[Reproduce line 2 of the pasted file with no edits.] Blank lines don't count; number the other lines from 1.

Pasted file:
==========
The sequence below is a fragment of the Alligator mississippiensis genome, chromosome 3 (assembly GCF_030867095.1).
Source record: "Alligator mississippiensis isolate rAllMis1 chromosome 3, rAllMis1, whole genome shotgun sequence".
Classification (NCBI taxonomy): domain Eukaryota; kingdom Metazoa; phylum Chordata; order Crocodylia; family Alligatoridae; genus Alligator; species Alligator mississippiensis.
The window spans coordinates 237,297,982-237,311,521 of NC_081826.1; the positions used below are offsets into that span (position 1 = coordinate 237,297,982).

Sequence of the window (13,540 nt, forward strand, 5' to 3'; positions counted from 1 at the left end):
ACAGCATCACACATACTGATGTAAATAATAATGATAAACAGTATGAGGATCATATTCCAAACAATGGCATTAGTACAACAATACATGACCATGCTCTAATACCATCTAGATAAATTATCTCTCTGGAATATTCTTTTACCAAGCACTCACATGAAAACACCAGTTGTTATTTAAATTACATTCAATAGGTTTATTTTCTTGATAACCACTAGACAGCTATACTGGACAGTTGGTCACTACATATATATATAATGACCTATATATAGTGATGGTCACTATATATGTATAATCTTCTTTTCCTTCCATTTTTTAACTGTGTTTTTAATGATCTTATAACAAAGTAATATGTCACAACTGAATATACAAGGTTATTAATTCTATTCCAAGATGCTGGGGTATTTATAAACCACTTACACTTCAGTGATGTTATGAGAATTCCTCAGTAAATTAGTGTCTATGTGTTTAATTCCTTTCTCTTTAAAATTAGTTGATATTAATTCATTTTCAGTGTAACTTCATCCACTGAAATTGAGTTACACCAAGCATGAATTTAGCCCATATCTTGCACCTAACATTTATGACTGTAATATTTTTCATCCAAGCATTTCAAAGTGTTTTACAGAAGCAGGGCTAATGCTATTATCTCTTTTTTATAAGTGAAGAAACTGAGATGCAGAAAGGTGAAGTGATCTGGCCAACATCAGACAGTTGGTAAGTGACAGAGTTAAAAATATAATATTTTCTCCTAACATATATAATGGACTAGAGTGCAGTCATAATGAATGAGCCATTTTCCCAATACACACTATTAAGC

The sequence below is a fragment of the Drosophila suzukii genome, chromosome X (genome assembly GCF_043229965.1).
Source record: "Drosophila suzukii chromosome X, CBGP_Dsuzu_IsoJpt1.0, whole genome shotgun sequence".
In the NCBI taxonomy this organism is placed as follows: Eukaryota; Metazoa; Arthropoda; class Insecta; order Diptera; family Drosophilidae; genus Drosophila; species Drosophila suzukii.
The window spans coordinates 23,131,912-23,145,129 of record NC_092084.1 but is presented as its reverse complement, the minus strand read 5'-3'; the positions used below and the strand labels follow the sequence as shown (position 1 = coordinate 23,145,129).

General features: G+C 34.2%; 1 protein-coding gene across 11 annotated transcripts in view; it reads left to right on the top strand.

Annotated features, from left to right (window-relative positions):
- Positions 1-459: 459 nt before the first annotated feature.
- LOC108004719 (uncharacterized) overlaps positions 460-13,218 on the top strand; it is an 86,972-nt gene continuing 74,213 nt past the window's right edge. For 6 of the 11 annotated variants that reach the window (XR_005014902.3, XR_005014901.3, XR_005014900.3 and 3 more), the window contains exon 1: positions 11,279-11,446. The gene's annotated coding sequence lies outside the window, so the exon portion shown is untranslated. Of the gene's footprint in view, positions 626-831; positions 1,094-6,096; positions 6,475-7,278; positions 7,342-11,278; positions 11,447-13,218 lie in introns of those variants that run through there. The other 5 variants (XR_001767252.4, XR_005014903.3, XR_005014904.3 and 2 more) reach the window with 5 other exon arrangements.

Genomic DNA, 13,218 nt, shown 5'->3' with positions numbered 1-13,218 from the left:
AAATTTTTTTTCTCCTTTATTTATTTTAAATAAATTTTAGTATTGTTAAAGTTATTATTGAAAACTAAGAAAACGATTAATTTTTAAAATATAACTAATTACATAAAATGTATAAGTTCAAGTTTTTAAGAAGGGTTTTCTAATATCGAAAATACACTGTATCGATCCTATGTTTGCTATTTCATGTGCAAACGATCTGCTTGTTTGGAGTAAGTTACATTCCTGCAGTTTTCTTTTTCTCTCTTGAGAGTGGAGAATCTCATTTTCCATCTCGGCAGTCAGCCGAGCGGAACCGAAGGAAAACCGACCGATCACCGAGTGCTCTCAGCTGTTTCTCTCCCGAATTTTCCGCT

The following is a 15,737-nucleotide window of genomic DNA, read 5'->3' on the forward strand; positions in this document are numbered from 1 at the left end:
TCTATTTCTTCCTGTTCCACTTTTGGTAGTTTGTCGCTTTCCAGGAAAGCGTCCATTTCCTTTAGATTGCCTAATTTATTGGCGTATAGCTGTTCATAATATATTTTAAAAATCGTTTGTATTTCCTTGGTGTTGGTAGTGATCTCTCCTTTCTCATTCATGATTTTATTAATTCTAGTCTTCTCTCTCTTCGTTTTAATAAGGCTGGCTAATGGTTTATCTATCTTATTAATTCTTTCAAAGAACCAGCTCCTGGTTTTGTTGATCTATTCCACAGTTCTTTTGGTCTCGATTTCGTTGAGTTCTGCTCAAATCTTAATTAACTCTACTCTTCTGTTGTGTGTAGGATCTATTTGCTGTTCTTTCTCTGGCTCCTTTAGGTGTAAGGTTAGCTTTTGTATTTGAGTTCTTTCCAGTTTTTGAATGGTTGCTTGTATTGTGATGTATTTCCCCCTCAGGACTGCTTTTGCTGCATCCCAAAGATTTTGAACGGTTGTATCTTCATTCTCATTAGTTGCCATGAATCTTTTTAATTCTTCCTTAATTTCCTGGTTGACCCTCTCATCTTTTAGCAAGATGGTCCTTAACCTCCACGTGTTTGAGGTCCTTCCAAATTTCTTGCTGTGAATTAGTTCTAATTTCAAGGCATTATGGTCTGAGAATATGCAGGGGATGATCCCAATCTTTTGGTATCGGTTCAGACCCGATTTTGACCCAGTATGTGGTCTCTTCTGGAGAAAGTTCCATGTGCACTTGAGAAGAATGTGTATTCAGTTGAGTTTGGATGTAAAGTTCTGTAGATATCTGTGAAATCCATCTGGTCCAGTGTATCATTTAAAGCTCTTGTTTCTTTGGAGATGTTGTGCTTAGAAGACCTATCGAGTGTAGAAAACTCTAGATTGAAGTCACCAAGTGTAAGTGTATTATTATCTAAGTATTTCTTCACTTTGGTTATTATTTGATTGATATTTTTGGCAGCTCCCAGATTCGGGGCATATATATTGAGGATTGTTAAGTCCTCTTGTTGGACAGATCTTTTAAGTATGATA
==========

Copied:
Source record: "Alligator mississippiensis isolate rAllMis1 chromosome 3, rAllMis1, whole genome shotgun sequence".